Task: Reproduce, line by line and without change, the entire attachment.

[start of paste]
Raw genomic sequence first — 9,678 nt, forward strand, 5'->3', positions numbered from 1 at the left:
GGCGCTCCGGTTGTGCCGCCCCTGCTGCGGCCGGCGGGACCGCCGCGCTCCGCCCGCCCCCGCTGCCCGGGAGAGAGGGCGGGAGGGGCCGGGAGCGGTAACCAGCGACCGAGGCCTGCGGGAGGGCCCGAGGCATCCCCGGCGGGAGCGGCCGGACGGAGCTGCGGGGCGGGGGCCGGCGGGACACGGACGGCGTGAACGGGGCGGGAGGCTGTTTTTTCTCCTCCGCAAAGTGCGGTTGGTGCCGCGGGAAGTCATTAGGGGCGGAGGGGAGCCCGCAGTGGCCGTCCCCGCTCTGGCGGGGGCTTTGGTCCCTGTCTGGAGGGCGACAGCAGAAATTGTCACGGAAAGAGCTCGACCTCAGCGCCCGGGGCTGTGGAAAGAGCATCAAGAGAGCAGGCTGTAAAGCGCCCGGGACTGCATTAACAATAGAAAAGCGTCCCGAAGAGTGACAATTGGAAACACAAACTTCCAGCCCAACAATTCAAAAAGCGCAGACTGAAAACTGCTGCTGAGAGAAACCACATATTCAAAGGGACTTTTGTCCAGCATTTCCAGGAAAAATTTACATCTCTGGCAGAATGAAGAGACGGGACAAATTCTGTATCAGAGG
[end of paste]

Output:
Raw genomic sequence first — 9,678 nt, forward strand, 5'->3', positions numbered from 1 at the left:
GGCGCTCCGGTTGTGCCGCCCCTGCTGCGGCCGGCGGGACCGCCGCGCTCCGCCCGCCCCCGCTGCCCGGGAGAGAGGGCGGGAGGGGCCGGGAGCGGTAACCAGCGACCGAGGCCTGCGGGAGGGCCCGAGGCATCCCCGGCGGGAGCGGCCGGACGGAGCTGCGGGGCGGGGGCCGGCGGGACACGGACGGCGTGAACGGGGCGGGAGGCTGTTTTTTCTCCTCCGCAAAGTGCGGTTGGTGCCGCGGGAAGTCATTAGGGGCGGAGGGGAGCCCGCAGTGGCCGTCCCCGCTCTGGCGGGGGCTTTGGTCCCTGTCTGGAGGGCGACAGCAGAAATTGTCACGGAAAGAGCTCGACCTCAGCGCCCGGGGCTGTGGAAAGAGCATCAAGAGAGCAGGCTGTAAAGCGCCCGGGACTGCATTAACAATAGAAAAGCGTCCCGAAGAGTGACAATTGGAAACACAAACTTCCAGCCCAACAATTCAAAAAGCGCAGACTGAAAACTGCTGCTGAGAGAAACCACATATTCAAAGGGACTTTTGTCCAGCATTTCCAGGAAAAATTTACATCTCTGGCAGAATGAAGAGACGGGACAAATTCTGTATCAGAGG